The Tragic Tale of Trayvon Martin: An Analysis of Representative Anecdotes and Their Implications

Open Access
Adams, Briana P
Area of Honors:
Communication Arts and Sciences
Bachelor of Arts
Document Type:
Thesis Supervisors:
  • Kirtley Hasketh Wilson, Thesis Supervisor
  • Lori Ann Bedell, Honors Advisor
  • Trayvon Martin
  • representative anecdote
  • media
  • coverage
  • dramatism
  • pentad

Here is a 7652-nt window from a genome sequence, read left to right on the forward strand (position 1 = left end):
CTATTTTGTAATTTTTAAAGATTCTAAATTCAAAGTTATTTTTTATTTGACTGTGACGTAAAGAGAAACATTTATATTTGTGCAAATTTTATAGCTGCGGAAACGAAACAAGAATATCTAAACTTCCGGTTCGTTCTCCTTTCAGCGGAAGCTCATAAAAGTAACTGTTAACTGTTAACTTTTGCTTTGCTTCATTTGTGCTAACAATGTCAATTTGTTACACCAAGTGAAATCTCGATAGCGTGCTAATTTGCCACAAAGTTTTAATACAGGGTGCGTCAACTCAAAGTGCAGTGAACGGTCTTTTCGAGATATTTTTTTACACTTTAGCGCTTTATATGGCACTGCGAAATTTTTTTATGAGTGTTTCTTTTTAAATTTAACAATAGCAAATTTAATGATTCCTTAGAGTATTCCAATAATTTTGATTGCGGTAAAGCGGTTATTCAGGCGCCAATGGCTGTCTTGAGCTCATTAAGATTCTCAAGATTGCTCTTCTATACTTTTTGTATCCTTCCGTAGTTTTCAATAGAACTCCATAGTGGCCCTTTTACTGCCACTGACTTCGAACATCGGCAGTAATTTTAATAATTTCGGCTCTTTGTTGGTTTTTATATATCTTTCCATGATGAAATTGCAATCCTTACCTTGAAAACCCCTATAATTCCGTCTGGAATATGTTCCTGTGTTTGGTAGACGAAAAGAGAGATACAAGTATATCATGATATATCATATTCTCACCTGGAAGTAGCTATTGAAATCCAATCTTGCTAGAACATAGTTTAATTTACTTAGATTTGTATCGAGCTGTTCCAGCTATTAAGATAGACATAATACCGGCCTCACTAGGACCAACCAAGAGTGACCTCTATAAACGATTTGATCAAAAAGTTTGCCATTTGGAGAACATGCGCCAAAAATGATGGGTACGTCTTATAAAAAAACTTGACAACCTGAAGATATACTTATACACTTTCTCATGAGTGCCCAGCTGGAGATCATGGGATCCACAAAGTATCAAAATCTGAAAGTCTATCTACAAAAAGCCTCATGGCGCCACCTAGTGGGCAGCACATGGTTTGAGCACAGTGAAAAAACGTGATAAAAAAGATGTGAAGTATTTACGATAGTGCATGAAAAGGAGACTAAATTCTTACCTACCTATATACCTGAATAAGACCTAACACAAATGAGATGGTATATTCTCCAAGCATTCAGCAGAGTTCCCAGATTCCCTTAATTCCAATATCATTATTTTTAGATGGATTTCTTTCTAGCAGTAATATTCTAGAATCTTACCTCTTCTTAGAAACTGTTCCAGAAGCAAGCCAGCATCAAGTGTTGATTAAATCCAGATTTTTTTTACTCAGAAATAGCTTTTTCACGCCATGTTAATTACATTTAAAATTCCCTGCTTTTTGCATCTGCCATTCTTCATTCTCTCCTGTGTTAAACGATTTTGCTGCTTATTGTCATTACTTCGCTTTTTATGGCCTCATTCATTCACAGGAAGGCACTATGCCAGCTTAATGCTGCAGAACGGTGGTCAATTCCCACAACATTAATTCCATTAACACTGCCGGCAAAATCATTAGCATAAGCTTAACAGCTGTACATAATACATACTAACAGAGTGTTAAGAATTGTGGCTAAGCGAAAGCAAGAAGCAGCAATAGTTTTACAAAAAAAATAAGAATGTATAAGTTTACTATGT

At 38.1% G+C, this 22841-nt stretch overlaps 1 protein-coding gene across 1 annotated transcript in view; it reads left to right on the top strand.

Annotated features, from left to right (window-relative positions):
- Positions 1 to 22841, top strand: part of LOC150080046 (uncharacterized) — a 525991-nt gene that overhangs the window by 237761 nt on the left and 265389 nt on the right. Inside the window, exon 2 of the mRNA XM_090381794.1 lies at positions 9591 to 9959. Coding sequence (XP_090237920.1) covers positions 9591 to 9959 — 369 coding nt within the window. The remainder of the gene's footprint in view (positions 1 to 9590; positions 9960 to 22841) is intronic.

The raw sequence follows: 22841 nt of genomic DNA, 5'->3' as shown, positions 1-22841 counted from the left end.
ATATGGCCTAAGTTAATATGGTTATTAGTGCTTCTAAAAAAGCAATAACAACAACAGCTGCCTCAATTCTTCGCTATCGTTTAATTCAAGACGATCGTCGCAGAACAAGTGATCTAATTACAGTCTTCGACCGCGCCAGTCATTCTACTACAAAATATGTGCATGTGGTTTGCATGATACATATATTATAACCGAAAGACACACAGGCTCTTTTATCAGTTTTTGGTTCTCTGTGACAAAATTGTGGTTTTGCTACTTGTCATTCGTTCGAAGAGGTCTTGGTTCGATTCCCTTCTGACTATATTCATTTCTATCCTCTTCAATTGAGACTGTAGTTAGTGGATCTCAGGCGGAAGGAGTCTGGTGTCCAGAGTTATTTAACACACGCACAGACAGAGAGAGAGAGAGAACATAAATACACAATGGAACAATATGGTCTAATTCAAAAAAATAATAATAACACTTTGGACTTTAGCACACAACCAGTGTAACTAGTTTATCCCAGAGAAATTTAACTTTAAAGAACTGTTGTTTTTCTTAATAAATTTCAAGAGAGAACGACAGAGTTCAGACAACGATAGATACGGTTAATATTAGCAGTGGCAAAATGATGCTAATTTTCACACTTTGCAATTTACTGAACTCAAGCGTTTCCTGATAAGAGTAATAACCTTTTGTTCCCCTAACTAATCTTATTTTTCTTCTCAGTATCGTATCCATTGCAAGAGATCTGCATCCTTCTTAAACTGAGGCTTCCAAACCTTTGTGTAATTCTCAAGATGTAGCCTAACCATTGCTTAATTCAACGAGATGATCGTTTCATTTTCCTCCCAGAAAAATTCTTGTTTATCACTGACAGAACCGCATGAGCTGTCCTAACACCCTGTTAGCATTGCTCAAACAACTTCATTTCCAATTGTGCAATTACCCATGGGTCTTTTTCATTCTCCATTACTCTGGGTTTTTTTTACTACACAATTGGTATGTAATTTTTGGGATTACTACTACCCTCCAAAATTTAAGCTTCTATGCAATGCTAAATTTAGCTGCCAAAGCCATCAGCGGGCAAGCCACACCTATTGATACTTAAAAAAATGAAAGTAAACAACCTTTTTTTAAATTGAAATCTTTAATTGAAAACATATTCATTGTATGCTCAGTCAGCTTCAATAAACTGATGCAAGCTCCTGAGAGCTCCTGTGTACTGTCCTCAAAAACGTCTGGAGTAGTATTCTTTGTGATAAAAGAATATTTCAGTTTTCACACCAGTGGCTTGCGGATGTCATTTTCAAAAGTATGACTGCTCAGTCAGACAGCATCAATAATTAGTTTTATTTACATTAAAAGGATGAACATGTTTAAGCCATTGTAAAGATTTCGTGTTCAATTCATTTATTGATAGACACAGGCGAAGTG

For my honors thesis, I will be analyzing the 2013 State of Florida v. Zimmerman case in order to gain a better understanding of the communication patterns surrounding this racially charged case and how coverage differed across various media. In order to execute this project, I will divide my thesis chapters by media type: print media (newspapers/news articles), television media, the National Public Radio and social media. Using a critical approach through Kenneth Burke's concept of the representative anecdote, I hope to uncover the narratives used to describe Trayvon Martin and to elucidate the way the media framed the case for their listeners. How did these narratives overlap? How did they differ? How did the narratives told in black press relate to mainstream coverage? How did the media make sense of the incident and what are the implications of these narratives from a rhetorical standpoint? Using this background, I will offer my interpretation of the case as it unfolded over time, taking into consideration the coverage presented by the media and the representative anecdote theory by Burke. By exploring these research questions, I hope to provide an in depth media analysis of one of the most controversial cases of this decade.